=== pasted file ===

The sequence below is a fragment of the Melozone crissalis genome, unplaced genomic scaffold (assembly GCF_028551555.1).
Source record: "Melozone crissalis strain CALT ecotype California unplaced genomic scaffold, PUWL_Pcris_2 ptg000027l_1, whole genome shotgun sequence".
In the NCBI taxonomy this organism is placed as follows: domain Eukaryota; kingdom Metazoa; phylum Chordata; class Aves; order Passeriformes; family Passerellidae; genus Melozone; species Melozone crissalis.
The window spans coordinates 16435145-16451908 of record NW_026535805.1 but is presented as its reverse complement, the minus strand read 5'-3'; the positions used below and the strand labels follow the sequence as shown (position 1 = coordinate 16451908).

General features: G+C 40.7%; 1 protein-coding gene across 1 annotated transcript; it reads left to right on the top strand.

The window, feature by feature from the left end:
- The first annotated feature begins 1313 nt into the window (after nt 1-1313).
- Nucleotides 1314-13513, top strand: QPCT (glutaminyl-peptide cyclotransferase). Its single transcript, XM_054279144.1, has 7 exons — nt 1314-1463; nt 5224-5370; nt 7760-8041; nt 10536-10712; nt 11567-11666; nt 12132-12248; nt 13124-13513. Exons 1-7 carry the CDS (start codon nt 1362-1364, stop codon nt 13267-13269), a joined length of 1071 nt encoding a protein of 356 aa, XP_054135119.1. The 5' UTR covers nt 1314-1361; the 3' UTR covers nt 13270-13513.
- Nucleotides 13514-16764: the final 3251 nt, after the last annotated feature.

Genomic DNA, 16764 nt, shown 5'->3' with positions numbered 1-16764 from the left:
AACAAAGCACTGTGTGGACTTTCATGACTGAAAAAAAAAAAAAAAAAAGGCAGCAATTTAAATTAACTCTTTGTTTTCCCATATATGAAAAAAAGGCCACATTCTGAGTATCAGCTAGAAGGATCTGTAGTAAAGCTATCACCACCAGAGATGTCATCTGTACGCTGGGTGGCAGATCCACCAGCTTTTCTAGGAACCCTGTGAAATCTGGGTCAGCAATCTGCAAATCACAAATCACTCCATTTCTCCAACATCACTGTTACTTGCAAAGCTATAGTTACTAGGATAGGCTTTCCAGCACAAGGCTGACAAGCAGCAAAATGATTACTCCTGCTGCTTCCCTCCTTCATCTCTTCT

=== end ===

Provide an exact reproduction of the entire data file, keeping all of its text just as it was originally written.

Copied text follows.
The sequence below is a fragment of the Melozone crissalis genome, unplaced genomic scaffold (assembly GCF_028551555.1).
Source record: "Melozone crissalis strain CALT ecotype California unplaced genomic scaffold, PUWL_Pcris_2 ptg000027l_1, whole genome shotgun sequence".
In the NCBI taxonomy this organism is placed as follows: domain Eukaryota; kingdom Metazoa; phylum Chordata; class Aves; order Passeriformes; family Passerellidae; genus Melozone; species Melozone crissalis.
The window spans coordinates 16435145-16451908 of record NW_026535805.1 but is presented as its reverse complement, the minus strand read 5'-3'; the positions used below and the strand labels follow the sequence as shown (position 1 = coordinate 16451908).

General features: G+C 40.7%; 1 protein-coding gene across 1 annotated transcript; it reads left to right on the top strand.

The window, feature by feature from the left end:
- The first annotated feature begins 1313 nt into the window (after nt 1-1313).
- Nucleotides 1314-13513, top strand: QPCT (glutaminyl-peptide cyclotransferase). Its single transcript, XM_054279144.1, has 7 exons — nt 1314-1463; nt 5224-5370; nt 7760-8041; nt 10536-10712; nt 11567-11666; nt 12132-12248; nt 13124-13513. Exons 1-7 carry the CDS (start codon nt 1362-1364, stop codon nt 13267-13269), a joined length of 1071 nt encoding a protein of 356 aa, XP_054135119.1. The 5' UTR covers nt 1314-1361; the 3' UTR covers nt 13270-13513.
- Nucleotides 13514-16764: the final 3251 nt, after the last annotated feature.

Genomic DNA, 16764 nt, shown 5'->3' with positions numbered 1-16764 from the left:
AACAAAGCACTGTGTGGACTTTCATGACTGAAAAAAAAAAAAAAAAAAGGCAGCAATTTAAATTAACTCTTTGTTTTCCCATATATGAAAAAAAGGCCACATTCTGAGTATCAGCTAGAAGGATCTGTAGTAAAGCTATCACCACCAGAGATGTCATCTGTACGCTGGGTGGCAGATCCACCAGCTTTTCTAGGAACCCTGTGAAATCTGGGTCAGCAATCTGCAAATCACAAATCACTCCATTTCTCCAACATCACTGTTACTTGCAAAGCTATAGTTACTAGGATAGGCTTTCCAGCACAAGGCTGACAAGCAGCAAAATGATTACTCCTGCTGCTTCCCTCCTTCATCTCTTCT